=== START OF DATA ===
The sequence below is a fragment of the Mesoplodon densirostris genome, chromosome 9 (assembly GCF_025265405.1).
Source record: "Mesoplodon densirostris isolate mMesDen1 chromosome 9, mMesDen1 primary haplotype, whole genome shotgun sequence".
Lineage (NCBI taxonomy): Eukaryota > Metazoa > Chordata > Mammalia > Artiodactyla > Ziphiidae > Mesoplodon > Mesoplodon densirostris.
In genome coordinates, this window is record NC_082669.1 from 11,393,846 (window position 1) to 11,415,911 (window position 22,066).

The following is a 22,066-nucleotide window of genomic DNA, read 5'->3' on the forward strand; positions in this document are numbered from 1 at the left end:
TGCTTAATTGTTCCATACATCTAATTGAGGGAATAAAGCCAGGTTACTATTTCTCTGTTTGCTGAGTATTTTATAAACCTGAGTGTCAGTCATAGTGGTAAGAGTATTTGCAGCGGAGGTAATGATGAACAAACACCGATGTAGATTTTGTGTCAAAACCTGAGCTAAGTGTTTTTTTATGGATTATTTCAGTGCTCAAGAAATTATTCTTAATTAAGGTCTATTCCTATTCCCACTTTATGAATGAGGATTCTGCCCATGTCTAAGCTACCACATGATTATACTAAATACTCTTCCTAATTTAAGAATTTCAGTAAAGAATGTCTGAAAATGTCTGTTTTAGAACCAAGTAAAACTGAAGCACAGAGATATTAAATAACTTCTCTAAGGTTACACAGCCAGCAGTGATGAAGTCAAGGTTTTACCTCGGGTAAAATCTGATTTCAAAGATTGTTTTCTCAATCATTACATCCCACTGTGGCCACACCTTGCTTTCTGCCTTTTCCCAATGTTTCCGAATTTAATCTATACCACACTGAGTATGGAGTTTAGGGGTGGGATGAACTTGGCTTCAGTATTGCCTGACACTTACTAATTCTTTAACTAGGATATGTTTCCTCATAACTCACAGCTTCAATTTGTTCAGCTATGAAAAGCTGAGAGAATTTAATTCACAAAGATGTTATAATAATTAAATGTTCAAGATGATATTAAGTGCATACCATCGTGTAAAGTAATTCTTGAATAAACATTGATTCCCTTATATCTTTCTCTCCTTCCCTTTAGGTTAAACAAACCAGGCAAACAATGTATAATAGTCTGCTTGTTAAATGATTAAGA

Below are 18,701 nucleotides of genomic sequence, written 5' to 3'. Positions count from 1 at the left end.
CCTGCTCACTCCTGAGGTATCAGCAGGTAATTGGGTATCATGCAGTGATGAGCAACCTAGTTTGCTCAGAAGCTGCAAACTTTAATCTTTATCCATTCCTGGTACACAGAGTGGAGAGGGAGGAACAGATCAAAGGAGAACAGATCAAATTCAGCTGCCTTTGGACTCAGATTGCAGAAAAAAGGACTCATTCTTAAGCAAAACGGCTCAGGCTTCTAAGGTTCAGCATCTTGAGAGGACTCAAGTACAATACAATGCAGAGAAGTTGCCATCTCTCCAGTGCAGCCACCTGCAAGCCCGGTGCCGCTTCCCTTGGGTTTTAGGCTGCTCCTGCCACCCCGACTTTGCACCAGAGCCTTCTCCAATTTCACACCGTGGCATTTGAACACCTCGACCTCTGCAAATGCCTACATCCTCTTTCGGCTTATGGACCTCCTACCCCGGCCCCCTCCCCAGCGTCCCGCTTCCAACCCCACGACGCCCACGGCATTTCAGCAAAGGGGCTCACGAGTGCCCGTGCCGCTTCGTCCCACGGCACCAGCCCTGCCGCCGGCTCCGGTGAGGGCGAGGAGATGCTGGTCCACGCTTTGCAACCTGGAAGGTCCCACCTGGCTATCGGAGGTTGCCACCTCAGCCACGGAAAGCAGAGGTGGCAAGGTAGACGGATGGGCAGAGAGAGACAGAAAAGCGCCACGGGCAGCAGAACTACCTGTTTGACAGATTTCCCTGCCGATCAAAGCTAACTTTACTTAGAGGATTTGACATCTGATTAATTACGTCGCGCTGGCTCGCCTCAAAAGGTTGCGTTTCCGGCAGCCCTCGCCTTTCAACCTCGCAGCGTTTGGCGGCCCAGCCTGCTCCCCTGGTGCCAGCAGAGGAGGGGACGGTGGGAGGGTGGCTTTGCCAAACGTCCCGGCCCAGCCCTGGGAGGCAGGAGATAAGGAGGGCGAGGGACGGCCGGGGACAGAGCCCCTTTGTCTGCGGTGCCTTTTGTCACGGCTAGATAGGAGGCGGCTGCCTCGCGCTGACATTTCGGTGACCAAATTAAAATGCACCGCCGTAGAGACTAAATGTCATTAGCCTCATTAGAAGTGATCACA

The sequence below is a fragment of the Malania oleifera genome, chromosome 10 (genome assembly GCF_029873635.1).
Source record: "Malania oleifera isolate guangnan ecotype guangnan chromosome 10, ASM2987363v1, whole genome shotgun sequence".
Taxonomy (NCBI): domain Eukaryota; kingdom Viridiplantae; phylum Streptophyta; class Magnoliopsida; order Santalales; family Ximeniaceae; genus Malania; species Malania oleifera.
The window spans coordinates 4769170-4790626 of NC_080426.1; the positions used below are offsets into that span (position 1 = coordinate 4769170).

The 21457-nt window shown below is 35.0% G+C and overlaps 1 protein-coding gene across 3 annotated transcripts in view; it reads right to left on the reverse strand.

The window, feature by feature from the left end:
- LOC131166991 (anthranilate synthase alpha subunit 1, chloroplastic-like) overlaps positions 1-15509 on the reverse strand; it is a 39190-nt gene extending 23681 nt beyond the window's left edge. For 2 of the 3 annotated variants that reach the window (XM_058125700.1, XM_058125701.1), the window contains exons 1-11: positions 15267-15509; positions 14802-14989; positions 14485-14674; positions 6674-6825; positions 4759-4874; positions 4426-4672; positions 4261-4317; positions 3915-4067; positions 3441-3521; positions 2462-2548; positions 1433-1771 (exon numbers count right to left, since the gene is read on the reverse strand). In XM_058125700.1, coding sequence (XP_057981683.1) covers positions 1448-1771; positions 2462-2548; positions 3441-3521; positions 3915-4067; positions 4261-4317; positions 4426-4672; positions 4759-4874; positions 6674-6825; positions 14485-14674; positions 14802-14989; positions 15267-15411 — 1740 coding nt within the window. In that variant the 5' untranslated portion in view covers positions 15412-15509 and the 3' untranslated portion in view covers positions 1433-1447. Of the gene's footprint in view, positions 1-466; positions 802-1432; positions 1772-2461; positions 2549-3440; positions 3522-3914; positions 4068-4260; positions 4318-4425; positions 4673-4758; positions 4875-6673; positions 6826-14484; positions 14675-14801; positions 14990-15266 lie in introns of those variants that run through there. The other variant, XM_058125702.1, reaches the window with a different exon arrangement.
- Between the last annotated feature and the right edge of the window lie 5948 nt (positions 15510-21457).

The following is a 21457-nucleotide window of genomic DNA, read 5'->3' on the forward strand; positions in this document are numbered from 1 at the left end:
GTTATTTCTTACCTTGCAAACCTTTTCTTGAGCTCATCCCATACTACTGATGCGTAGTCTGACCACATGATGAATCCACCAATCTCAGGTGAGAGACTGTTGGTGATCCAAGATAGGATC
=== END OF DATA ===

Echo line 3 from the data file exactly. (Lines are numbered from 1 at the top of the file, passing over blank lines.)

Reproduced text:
Lineage (NCBI taxonomy): Eukaryota > Metazoa > Chordata > Mammalia > Artiodactyla > Ziphiidae > Mesoplodon > Mesoplodon densirostris.